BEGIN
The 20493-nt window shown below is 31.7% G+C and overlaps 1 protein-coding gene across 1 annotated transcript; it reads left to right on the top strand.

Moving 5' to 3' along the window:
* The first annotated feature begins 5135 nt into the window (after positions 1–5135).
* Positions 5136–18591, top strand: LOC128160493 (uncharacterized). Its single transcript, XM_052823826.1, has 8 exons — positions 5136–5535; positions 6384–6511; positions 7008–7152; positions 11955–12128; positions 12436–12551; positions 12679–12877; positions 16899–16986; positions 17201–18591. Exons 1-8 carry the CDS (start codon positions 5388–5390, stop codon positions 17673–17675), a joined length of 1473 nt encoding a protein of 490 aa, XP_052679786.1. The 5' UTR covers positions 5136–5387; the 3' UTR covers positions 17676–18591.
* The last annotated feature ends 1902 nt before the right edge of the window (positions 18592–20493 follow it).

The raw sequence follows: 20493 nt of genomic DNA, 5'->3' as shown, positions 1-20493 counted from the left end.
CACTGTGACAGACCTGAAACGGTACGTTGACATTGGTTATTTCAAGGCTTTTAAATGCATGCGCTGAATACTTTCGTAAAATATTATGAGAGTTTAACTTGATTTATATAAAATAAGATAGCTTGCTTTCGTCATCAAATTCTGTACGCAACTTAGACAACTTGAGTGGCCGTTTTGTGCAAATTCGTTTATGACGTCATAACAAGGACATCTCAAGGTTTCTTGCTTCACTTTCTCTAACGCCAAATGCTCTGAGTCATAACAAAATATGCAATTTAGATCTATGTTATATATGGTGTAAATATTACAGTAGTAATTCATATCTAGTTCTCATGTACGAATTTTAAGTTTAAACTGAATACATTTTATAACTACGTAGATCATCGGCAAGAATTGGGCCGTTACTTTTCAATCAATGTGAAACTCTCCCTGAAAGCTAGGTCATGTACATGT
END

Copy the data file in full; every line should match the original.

The 20493-nt window shown below is 31.7% G+C and overlaps 1 protein-coding gene across 1 annotated transcript; it reads left to right on the top strand.

Moving 5' to 3' along the window:
* The first annotated feature begins 5135 nt into the window (after positions 1–5135).
* Positions 5136–18591, top strand: LOC128160493 (uncharacterized). Its single transcript, XM_052823826.1, has 8 exons — positions 5136–5535; positions 6384–6511; positions 7008–7152; positions 11955–12128; positions 12436–12551; positions 12679–12877; positions 16899–16986; positions 17201–18591. Exons 1-8 carry the CDS (start codon positions 5388–5390, stop codon positions 17673–17675), a joined length of 1473 nt encoding a protein of 490 aa, XP_052679786.1. The 5' UTR covers positions 5136–5387; the 3' UTR covers positions 17676–18591.
* The last annotated feature ends 1902 nt before the right edge of the window (positions 18592–20493 follow it).

The raw sequence follows: 20493 nt of genomic DNA, 5'->3' as shown, positions 1-20493 counted from the left end.
CACTGTGACAGACCTGAAACGGTACGTTGACATTGGTTATTTCAAGGCTTTTAAATGCATGCGCTGAATACTTTCGTAAAATATTATGAGAGTTTAACTTGATTTATATAAAATAAGATAGCTTGCTTTCGTCATCAAATTCTGTACGCAACTTAGACAACTTGAGTGGCCGTTTTGTGCAAATTCGTTTATGACGTCATAACAAGGACATCTCAAGGTTTCTTGCTTCACTTTCTCTAACGCCAAATGCTCTGAGTCATAACAAAATATGCAATTTAGATCTATGTTATATATGGTGTAAATATTACAGTAGTAATTCATATCTAGTTCTCATGTACGAATTTTAAGTTTAAACTGAATACATTTTATAACTACGTAGATCATCGGCAAGAATTGGGCCGTTACTTTTCAATCAATGTGAAACTCTCCCTGAAAGCTAGGTCATGTACATGT